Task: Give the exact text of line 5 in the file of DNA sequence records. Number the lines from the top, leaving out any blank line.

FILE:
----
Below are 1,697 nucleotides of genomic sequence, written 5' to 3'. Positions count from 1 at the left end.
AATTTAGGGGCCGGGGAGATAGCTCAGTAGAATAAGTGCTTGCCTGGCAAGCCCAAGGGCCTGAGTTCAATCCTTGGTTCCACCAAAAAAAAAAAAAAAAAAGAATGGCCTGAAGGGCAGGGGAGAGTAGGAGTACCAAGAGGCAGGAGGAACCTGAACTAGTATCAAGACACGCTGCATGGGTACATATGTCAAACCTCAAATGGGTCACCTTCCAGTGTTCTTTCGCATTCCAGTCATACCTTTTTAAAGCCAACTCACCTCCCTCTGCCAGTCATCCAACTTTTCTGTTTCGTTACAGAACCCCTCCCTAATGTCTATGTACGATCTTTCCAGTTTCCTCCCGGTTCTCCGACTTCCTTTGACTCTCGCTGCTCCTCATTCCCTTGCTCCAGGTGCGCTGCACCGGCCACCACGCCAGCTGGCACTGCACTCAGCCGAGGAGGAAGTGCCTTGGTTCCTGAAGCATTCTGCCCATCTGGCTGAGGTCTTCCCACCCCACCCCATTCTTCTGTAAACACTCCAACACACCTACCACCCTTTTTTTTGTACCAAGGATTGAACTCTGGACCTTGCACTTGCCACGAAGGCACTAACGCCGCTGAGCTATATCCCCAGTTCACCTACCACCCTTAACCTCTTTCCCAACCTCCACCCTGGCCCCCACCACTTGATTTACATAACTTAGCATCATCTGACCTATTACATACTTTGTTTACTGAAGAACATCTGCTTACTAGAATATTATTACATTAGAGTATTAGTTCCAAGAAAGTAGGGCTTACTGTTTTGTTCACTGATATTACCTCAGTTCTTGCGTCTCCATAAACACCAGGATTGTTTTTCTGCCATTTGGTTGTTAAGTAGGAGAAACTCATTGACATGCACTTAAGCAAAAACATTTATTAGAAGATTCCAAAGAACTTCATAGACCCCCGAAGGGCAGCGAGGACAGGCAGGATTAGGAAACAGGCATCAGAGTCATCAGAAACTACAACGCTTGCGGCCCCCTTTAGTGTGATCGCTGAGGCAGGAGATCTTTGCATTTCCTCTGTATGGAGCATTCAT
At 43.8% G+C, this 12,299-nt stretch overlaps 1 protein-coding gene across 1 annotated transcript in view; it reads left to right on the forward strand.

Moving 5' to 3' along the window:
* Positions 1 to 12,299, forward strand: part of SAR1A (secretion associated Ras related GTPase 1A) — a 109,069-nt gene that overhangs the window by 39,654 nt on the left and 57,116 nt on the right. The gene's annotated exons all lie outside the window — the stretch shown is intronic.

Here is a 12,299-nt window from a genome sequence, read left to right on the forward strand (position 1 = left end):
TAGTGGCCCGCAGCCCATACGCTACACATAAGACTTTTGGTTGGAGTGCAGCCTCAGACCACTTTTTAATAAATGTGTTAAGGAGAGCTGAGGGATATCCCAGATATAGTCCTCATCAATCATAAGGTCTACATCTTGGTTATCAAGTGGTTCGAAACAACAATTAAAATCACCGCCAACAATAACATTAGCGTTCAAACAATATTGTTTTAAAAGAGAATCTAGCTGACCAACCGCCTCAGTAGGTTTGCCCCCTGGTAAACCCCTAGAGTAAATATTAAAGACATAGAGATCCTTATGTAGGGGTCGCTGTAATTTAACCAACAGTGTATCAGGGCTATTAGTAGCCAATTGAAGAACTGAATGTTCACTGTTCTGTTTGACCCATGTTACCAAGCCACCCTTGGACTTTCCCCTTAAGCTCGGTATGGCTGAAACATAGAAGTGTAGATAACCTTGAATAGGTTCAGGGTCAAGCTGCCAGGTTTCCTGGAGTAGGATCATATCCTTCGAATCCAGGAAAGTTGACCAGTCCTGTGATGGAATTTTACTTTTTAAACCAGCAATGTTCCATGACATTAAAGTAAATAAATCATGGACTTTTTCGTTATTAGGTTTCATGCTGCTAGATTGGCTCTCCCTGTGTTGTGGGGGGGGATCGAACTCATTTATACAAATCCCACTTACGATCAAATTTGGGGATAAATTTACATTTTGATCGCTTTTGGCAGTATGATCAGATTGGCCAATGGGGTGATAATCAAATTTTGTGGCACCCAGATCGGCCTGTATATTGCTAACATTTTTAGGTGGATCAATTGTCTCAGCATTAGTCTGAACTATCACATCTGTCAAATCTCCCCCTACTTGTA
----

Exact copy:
* Positions 1 to 12,299, forward strand: part of SAR1A (secretion associated Ras related GTPase 1A) — a 109,069-nt gene that overhangs the window by 39,654 nt on the left and 57,116 nt on the right. The gene's annotated exons all lie outside the window — the stretch shown is intronic.